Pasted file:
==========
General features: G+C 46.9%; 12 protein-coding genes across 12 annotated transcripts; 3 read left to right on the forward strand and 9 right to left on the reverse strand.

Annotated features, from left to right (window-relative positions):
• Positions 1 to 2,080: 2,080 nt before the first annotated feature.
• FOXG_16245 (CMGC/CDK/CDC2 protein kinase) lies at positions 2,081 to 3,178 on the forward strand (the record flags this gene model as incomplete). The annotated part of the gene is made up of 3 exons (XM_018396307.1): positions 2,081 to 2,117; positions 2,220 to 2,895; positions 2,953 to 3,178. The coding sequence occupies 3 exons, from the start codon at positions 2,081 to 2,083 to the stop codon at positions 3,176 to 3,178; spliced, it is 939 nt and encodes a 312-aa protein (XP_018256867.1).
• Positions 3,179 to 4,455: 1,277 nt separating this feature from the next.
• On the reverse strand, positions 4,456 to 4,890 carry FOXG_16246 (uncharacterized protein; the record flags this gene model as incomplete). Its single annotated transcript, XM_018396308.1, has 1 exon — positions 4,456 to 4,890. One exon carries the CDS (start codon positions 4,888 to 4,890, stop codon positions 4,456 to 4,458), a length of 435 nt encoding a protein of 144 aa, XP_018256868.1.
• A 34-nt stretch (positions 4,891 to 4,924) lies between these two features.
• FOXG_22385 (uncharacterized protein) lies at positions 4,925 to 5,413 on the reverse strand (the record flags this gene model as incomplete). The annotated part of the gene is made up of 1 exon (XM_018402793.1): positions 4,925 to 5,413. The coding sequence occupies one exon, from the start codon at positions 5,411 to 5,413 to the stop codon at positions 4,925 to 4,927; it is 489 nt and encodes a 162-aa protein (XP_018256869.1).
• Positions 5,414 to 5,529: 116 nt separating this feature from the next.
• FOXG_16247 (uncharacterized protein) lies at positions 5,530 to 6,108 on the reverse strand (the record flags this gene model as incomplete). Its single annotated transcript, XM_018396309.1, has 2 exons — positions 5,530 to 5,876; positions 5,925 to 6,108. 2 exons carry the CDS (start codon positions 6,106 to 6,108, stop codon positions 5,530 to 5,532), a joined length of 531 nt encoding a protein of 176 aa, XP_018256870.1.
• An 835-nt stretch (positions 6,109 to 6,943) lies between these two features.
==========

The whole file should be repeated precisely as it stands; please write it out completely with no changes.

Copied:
General features: G+C 46.9%; 12 protein-coding genes across 12 annotated transcripts; 3 read left to right on the forward strand and 9 right to left on the reverse strand.

Annotated features, from left to right (window-relative positions):
• Positions 1 to 2,080: 2,080 nt before the first annotated feature.
• FOXG_16245 (CMGC/CDK/CDC2 protein kinase) lies at positions 2,081 to 3,178 on the forward strand (the record flags this gene model as incomplete). The annotated part of the gene is made up of 3 exons (XM_018396307.1): positions 2,081 to 2,117; positions 2,220 to 2,895; positions 2,953 to 3,178. The coding sequence occupies 3 exons, from the start codon at positions 2,081 to 2,083 to the stop codon at positions 3,176 to 3,178; spliced, it is 939 nt and encodes a 312-aa protein (XP_018256867.1).
• Positions 3,179 to 4,455: 1,277 nt separating this feature from the next.
• On the reverse strand, positions 4,456 to 4,890 carry FOXG_16246 (uncharacterized protein; the record flags this gene model as incomplete). Its single annotated transcript, XM_018396308.1, has 1 exon — positions 4,456 to 4,890. One exon carries the CDS (start codon positions 4,888 to 4,890, stop codon positions 4,456 to 4,458), a length of 435 nt encoding a protein of 144 aa, XP_018256868.1.
• A 34-nt stretch (positions 4,891 to 4,924) lies between these two features.
• FOXG_22385 (uncharacterized protein) lies at positions 4,925 to 5,413 on the reverse strand (the record flags this gene model as incomplete). The annotated part of the gene is made up of 1 exon (XM_018402793.1): positions 4,925 to 5,413. The coding sequence occupies one exon, from the start codon at positions 5,411 to 5,413 to the stop codon at positions 4,925 to 4,927; it is 489 nt and encodes a 162-aa protein (XP_018256869.1).
• Positions 5,414 to 5,529: 116 nt separating this feature from the next.
• FOXG_16247 (uncharacterized protein) lies at positions 5,530 to 6,108 on the reverse strand (the record flags this gene model as incomplete). Its single annotated transcript, XM_018396309.1, has 2 exons — positions 5,530 to 5,876; positions 5,925 to 6,108. 2 exons carry the CDS (start codon positions 6,106 to 6,108, stop codon positions 5,530 to 5,532), a joined length of 531 nt encoding a protein of 176 aa, XP_018256870.1.
• An 835-nt stretch (positions 6,109 to 6,943) lies between these two features.